# Why is it that $\sqrt{4}$ is only $2$, not $\pm 2$? [duplicate]

I understand that the numbers that, when squared, result in 4 are ±2 because both -2 and 2 squared result in four. However, when in a radical, why is it that $\sqrt 4$ is only 2? Why isn't the sign undetermined until it the number is taken out of the square root? Why is the ± needed in front of $\sqrt 4$ to denote that the solution set includes -2?

• By definition, if $x$ is a nonnegative real number, then $\sqrt{x}$ denotes the principal (nonnegative) square root of $x$. See this problem. – N. F. Taussig May 16 '18 at 2:01
• It's a convention. It's good you ask, because there is indeed no mathematical reason for that. – Torsten Schoeneberg May 16 '18 at 2:05
• @TorstenSchoeneberg I would think that "we want $\sqrt{2}$ to unambiguously refer to a specific number" qualifies as a "mathematical reason" – Gregory J. Puleo May 16 '18 at 2:08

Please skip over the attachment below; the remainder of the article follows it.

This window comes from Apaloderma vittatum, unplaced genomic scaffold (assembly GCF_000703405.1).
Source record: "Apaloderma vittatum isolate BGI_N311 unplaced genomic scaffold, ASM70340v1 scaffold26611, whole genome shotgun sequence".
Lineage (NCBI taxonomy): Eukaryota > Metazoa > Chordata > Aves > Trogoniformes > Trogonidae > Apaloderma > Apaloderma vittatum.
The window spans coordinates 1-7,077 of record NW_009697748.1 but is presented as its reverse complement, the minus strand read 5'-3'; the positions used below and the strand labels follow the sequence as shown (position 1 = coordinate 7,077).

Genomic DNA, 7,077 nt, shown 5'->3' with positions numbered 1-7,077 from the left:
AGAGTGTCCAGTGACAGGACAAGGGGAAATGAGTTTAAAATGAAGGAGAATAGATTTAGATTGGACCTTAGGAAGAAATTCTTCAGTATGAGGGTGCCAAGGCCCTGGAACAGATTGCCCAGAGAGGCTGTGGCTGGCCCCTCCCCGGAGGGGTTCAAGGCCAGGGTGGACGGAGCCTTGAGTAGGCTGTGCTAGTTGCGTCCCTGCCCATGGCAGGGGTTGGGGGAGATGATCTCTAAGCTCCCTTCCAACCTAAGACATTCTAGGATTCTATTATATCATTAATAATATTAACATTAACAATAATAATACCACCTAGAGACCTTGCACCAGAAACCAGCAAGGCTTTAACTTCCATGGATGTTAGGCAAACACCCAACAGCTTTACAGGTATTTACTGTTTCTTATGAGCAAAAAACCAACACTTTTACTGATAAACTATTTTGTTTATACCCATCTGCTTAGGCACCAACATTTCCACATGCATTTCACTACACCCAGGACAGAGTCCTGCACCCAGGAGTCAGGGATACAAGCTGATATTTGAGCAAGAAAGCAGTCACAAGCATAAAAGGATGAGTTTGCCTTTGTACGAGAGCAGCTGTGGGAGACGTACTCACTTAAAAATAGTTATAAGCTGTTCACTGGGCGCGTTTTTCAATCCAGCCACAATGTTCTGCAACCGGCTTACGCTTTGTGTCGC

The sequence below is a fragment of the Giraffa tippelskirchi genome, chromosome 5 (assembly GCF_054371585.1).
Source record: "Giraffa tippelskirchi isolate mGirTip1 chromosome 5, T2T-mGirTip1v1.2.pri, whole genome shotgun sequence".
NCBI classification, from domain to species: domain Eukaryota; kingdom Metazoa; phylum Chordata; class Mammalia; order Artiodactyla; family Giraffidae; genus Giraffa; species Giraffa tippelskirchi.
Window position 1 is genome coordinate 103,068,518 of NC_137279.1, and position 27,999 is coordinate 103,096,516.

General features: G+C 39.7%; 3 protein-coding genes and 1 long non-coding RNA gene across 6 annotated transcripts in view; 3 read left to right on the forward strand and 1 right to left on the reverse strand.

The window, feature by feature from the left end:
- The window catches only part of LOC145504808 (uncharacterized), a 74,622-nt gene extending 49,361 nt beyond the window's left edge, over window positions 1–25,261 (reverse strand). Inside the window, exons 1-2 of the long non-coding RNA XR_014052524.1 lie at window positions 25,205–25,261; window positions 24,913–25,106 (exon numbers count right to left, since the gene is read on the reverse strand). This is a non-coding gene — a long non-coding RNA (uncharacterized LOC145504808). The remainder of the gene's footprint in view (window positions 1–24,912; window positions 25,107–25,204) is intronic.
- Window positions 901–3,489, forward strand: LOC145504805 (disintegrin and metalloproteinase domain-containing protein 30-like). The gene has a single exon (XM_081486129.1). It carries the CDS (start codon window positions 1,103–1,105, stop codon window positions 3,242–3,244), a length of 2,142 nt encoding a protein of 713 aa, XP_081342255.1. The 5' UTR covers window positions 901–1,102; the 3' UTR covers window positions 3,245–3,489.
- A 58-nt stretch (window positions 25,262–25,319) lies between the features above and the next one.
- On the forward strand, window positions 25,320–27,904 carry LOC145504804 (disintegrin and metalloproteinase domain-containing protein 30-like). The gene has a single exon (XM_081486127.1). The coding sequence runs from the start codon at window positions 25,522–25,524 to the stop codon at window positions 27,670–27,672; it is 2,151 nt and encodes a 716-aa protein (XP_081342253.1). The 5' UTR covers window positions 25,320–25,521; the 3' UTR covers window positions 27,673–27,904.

• – user May 16 '18 at 2:27
• @Gregory: I think what Torsten was getting at is that the choice is mathematically arbitrary -- we could have chosen $\sqrt 2$ to refer to the negative square root and nothing would go wrong. – user856 May 16 '18 at 3:11

Because in many situations we want a function: given a single positive $x$, we want a single $\sqrt x$.
That's the reason why we have the convention that $\sqrt x$, for $x\geq0$, means the positive square root of $x$. It's not a big deal, since you can get the other one as $-\sqrt x$.
The convention does not extend beyond square roots of positive numbers. That's why it is (kind of) poor form to write $i=\sqrt{-1}$. There are two complex numbers whose square is $-1$: namely $i$ and $-i$. When one writes $\sqrt{-1}$, it is not clear which one to choose. So, when working with complex numbers, we use that $i^2=-1$, with no need for writing square roots at all.